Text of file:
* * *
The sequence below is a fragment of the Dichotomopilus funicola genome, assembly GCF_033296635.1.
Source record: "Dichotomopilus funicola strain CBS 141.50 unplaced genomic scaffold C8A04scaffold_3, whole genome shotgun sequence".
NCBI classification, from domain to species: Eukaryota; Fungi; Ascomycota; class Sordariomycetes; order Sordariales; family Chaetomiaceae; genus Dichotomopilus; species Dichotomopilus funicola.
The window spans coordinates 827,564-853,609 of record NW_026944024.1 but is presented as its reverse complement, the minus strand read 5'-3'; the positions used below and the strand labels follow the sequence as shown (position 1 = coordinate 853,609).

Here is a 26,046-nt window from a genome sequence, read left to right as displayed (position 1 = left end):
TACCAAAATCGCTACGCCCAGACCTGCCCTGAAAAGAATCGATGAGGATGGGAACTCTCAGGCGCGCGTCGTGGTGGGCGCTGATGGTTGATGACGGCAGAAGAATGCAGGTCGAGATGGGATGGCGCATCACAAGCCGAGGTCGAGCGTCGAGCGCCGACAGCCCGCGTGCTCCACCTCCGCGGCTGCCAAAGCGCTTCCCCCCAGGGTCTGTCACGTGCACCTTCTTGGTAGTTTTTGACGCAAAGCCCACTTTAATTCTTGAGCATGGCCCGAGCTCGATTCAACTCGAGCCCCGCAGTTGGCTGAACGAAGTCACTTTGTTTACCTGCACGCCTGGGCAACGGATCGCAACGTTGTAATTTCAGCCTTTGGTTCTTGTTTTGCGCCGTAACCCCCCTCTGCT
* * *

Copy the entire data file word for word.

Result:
The sequence below is a fragment of the Dichotomopilus funicola genome, assembly GCF_033296635.1.
Source record: "Dichotomopilus funicola strain CBS 141.50 unplaced genomic scaffold C8A04scaffold_3, whole genome shotgun sequence".
NCBI classification, from domain to species: Eukaryota; Fungi; Ascomycota; class Sordariomycetes; order Sordariales; family Chaetomiaceae; genus Dichotomopilus; species Dichotomopilus funicola.
The window spans coordinates 827,564-853,609 of record NW_026944024.1 but is presented as its reverse complement, the minus strand read 5'-3'; the positions used below and the strand labels follow the sequence as shown (position 1 = coordinate 853,609).

Here is a 26,046-nt window from a genome sequence, read left to right as displayed (position 1 = left end):
TACCAAAATCGCTACGCCCAGACCTGCCCTGAAAAGAATCGATGAGGATGGGAACTCTCAGGCGCGCGTCGTGGTGGGCGCTGATGGTTGATGACGGCAGAAGAATGCAGGTCGAGATGGGATGGCGCATCACAAGCCGAGGTCGAGCGTCGAGCGCCGACAGCCCGCGTGCTCCACCTCCGCGGCTGCCAAAGCGCTTCCCCCCAGGGTCTGTCACGTGCACCTTCTTGGTAGTTTTTGACGCAAAGCCCACTTTAATTCTTGAGCATGGCCCGAGCTCGATTCAACTCGAGCCCCGCAGTTGGCTGAACGAAGTCACTTTGTTTACCTGCACGCCTGGGCAACGGATCGCAACGTTGTAATTTCAGCCTTTGGTTCTTGTTTTGCGCCGTAACCCCCCTCTGCT